AT&T may be able to out do Google when it comes to serving targeted ads according to an article on Ars Technica. Apparently AT&T watches everything that their customers do. In some areas you can pay more apparently and that allows you to get some privacy back.
From the article:
If you have AT&T’s gigabit Internet service and wonder why it seems so affordable, here’s the reason—AT&T is boosting profits by rerouting all your Web browsing to an in-house traffic scanning platform, analyzing your Internet habits, then using the results to deliver personalized ads to the websites you visit, e-mail to your inbox, and junk mail to your front door.
In a few select areas including Austin, Texas, and Kansas City, Missouri—places where AT&T competes against the $70-per-month Google Fiber—Ma Bell offers its own $70-per-month “GigaPower” fiber-to-the-home Internet access. But signing up for the deal also opts customers in to AT&T’s “Internet Preferences” program, which gives the company permission to examine each customer’s Web traffic in exchange for a price that matches Google’s.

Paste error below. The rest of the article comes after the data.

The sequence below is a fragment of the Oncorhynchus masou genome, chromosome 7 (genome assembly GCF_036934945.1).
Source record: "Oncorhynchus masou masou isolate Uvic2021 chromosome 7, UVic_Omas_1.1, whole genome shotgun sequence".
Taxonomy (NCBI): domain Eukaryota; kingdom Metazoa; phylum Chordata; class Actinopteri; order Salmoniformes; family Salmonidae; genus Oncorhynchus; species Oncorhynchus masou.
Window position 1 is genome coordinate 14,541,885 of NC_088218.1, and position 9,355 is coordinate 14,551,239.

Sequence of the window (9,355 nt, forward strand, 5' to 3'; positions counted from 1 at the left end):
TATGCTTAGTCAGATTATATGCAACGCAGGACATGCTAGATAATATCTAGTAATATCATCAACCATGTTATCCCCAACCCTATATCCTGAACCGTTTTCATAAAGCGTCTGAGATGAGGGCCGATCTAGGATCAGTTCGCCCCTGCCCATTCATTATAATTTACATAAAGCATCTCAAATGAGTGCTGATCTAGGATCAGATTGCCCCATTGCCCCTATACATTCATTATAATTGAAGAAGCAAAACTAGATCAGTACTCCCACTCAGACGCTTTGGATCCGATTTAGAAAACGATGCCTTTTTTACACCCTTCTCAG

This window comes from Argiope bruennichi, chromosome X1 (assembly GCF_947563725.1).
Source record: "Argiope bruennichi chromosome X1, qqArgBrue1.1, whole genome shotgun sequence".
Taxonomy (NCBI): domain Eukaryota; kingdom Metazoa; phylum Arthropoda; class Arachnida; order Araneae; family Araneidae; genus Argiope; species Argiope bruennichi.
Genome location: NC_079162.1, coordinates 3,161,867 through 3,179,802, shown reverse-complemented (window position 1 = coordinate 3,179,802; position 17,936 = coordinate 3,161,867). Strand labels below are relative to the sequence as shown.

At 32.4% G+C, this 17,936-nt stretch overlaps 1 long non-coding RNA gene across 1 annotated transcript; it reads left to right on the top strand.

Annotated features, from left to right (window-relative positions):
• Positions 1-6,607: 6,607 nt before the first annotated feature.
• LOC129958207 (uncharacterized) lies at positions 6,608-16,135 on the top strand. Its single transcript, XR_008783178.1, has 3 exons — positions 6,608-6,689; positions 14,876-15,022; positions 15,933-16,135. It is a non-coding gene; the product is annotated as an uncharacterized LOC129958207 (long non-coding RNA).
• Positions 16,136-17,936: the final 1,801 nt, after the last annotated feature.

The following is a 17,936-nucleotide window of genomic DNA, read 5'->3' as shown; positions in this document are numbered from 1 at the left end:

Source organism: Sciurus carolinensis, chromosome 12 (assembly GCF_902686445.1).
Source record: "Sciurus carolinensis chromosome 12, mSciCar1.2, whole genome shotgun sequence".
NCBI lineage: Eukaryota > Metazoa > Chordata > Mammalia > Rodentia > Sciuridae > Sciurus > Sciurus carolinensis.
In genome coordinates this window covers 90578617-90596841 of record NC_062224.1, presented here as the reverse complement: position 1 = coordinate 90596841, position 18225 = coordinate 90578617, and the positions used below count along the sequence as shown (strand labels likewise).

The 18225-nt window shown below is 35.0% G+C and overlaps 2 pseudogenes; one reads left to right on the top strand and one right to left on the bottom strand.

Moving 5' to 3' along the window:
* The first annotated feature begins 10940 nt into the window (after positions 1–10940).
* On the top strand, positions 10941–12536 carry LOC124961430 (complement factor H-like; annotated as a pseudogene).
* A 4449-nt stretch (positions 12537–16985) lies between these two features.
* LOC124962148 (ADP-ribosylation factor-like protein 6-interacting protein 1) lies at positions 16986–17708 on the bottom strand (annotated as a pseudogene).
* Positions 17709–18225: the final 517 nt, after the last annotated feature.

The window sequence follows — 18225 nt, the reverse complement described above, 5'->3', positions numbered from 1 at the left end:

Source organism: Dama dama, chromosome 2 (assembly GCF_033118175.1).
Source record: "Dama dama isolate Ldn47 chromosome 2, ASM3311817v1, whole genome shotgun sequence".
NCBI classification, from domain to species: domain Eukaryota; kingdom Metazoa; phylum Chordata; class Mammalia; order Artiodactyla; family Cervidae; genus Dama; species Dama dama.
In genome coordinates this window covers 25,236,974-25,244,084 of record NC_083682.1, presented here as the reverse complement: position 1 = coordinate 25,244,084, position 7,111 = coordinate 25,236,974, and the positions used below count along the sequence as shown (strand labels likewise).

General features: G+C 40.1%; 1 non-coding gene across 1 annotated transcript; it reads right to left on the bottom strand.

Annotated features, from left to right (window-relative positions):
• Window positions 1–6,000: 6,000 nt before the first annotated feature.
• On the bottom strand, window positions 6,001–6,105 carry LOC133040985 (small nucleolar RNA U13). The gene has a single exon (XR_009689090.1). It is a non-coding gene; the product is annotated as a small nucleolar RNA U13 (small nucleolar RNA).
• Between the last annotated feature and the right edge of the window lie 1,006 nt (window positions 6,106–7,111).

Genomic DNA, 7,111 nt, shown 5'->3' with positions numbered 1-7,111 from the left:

AT&T charges at least another $29 a month ($99 total) to provide standalone Internet service that doesn’t perform this extra scanning of your Web traffic. The privacy fee can balloon to more than $60 for bundles including TV or phone service. Certain modem rental and installation fees also apply only to service plans without Internet Preferences.
AT&T says Internet Preferences tracks “the webpages you visit, the time you spend on each, the links or ads you see and follow, and the search terms you enter.” This helps AT&T serve ads targeted to each user based on that person’s interests. And advertisers are willing to pay more when they know their ads will be shown only to the people most likely to be interested in their products.
Read the full article on Ars Technica